Relais-Wettersonde type WSE 2, code-name Mücke

Meteorological data transponder

System called: Fledermaus


The box flaps have been pushed away of the transport box


The transponder WSE 2

Wetter-Sende-Empfänger, whether 2 stands for 2 watt transmitting power or that it is the second type of a series, I cannot judge


WSE 2; Gerät-Nr. 124-75 A; Anf.Zeichen Ln 28790 (Ln = GAF stock-number). In contrast to what you might think, Gerät-Nr. is not a serial number but a: construction drawing number. In this respect means series: 124- electrical equipment. The number 7 might stand for a packing or batch number


Inside view of the transponder WSE2

The Al screening sheet is covering the 300 MHz receiver input. Quite curious is, that they used a small transmitting valve LS3 in the receiver front-end. Its principle is a reflex-circuit, which necessitate a quenching oscillator signal. The purpose of such a circuit is, that it constitutes a negative impedance parallel onto the UHF input circuit. Please notice also the very thin white plastic housing (cover).


Viewing the previous situation from a different perspective

The switch on the top side of the set is the main on-off selector. Please notice also the line drawings lower this page. The antenna wire on the right hand-side is meant for the transponder signal at about 27 MHz. On the left hand-side is the 300 MHz signal input. Please see also the previous photo at the far end of the module, where the 300 MHz antenna is to be connected onto.


Viewing now towards the battery compartment

The 300 MHz antenna feeding point is just visible at the far right hand-side.


Maybe not clear visible is the fact that they used sometimes very thin brightly coloured PVC insulated wirings

There exist on the right hand-side of the Al frame a connector (not directly visible). Please notice the wiring diagram down this page.


The black cylindrical device carrying number 7 is the quartz crystal for 26.6347 kHz. A typical Carl Zeiss product, being one of the exceptional firms capable of producing fundamental quartz in those days


The principle of the so-called Fledermaus-Verfahren

The transponder Mücke type WSE 2 is hanging on the balloon . The ground station was pointing a narrow beam signal towards the transponder at 300 MHz. The signal was now passing through the transponder WSE 2 and was retransmitting at 27 MHz.

The purpose of this system was manifold. The 300 MHz transmitter operator did only know that he was correctly pointing at the transponder when he watched the returning signal at 27 MHz. The way the bearing in respect to time responded was an indication of wind-speed as well as its direction and distance versus the controlling 'Maus' station. Please go virtually back to the second photo of this page and notice the transparent compartment on the right hand-side of the white cylindrical container. This was carrying a so-called 'Lang-Sonde'.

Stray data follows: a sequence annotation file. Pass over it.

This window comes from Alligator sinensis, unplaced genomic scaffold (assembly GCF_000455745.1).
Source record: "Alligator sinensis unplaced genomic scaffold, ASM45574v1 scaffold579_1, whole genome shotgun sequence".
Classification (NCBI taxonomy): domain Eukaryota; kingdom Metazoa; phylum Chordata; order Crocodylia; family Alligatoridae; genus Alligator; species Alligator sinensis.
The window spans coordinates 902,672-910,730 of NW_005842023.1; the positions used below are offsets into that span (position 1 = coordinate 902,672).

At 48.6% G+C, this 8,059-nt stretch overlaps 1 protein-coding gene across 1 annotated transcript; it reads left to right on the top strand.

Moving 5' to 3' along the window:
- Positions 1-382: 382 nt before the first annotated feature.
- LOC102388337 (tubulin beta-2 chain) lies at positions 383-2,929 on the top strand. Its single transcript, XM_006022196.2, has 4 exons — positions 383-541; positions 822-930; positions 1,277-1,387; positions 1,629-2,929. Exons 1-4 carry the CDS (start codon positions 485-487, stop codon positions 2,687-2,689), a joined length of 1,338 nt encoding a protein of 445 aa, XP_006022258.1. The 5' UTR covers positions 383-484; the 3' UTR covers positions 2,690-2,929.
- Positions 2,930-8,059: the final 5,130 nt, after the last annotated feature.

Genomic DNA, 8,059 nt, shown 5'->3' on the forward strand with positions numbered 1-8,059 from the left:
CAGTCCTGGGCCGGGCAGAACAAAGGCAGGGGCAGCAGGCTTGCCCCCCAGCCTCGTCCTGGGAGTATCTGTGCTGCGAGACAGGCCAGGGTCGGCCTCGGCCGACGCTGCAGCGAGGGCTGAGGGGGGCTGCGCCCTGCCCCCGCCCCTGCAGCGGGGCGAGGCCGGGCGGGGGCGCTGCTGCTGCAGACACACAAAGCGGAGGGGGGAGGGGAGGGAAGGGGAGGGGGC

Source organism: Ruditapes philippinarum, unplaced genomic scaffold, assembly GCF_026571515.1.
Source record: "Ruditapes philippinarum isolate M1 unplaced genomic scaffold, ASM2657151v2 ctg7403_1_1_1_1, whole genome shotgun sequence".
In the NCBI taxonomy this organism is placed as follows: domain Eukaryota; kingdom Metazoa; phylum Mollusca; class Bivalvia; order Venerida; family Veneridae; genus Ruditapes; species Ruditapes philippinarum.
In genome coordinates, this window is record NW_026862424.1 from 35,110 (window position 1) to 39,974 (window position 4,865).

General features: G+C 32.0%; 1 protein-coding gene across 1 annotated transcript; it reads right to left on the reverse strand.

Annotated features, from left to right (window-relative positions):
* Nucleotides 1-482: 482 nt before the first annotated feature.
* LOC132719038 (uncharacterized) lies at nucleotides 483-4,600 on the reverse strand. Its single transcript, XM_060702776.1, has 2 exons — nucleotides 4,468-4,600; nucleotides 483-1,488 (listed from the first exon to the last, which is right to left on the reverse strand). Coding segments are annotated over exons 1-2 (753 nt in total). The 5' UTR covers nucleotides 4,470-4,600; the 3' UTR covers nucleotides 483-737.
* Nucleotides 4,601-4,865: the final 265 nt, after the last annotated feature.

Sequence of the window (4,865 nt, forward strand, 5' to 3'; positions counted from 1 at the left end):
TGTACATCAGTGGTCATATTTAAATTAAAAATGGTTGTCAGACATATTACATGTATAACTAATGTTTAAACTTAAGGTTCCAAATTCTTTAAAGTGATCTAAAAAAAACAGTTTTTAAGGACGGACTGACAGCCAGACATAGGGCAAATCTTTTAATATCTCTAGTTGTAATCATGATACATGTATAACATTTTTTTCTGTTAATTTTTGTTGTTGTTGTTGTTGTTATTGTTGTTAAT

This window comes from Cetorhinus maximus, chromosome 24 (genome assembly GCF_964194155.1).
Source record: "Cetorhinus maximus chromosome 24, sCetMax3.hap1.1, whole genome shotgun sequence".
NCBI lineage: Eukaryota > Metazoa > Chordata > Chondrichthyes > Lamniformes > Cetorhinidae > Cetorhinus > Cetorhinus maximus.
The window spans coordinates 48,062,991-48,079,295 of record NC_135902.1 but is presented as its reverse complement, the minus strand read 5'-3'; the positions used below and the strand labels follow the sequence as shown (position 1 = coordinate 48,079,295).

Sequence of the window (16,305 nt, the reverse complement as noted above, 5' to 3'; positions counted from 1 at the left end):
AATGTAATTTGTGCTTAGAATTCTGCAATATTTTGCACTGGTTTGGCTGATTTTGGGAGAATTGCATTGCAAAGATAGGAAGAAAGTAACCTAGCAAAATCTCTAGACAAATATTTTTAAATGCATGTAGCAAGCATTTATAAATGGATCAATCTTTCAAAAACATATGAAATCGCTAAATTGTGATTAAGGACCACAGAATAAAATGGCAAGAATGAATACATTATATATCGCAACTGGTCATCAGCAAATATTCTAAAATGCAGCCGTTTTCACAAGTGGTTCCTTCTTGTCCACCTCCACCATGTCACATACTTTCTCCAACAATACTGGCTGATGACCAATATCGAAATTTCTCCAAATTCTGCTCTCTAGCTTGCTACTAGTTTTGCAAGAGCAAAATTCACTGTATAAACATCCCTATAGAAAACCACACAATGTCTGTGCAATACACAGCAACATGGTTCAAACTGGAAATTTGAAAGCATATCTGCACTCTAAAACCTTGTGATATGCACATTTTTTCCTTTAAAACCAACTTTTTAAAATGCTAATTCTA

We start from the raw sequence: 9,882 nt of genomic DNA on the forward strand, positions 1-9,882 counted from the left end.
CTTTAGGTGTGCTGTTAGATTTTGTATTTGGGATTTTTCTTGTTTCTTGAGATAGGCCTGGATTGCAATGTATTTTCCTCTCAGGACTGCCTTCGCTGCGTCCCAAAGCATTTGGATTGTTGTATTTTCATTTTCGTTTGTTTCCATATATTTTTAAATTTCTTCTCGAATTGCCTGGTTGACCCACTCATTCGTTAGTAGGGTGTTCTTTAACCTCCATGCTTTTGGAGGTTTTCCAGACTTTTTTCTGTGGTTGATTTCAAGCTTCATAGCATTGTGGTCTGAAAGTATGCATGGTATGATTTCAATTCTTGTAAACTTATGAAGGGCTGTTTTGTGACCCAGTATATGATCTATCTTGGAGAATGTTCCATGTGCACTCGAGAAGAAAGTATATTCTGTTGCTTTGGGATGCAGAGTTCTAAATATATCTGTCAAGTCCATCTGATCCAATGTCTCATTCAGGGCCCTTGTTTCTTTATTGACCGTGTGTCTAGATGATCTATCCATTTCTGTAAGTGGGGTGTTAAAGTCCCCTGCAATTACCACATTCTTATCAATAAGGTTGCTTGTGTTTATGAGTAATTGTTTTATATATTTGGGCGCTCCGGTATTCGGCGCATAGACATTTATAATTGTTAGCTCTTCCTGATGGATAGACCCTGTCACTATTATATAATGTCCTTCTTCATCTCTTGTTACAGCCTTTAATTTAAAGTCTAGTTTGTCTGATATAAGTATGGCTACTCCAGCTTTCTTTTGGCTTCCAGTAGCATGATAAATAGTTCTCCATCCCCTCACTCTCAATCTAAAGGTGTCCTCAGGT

The Lang-Sonde is mounted in the thin Perspex (Plexiglas) compartment visible in photo two of this series. The actual metrological sensors (for temperature and air pressure) where inside the Al cylinder in front. The 300 MHz antenna connection is partly covered on the left hand-side

The Lang-Sonde consisted also of a time-switch by which means data intervals were provided data. An example of data recorded in the 'Maus' vehicle station (refer to the next photo)


The Maus (Mouse) controlling ground station.

The 300 MHz antenna array was constituted by the two rectangular planes. The 27 MHz receiver antenna system was constituted by means of the central antenna rod. The two 300 MHz arrays were interconnected in 'counter phase' (anti-phase). Creating a 'null' at its boresight. This is providing a very sharp ' interception null' so that pointing at the moving transponder was accurately possible.


Wetter-Sender-Empfänger WSE 2 schematic diagram

It actually used only three different valve types LS 3 - RL2P 3 (without its regular Al screening/housing) and 2 x DDD 11. The DDD 11 is a typical Dutch Philips type. They were the only one making them. They must have been produced in rather big quantities, as the Germans employed them widely. Down on the right hand-side (just not visible on the last colour photo) is the power connector (typical German steel valve socket of the '11' valve series) The 300 MHz receiver is a reflex type receiver principle (considering its simplicity having a rather good sensitivity). The quenching oscillator is constituted by the left section of Rö 2 (DDD 11) down on the left hand-side. The transmitter valve is a RL2P3 (only the glass version without base, as the wires are directly soldered upon).

According Fritz Trenkle, about 1000 'Sondes' had been started. I doubt this figure, as this might have been a too low estimation. I guess, that at least some of the 'Sondes' might have been recovered.  However, the operational range was up to 180 km. According Trenkle, 6 Fledermaus-Zügen (Parties or Groups) existed in the West. These became rather relevant as, after V2 were becoming operationally, their meteorological data was a significant parameter - concerning direction (pointing at a target), but also the moment of switching off the V2 power system (Brennschluß).



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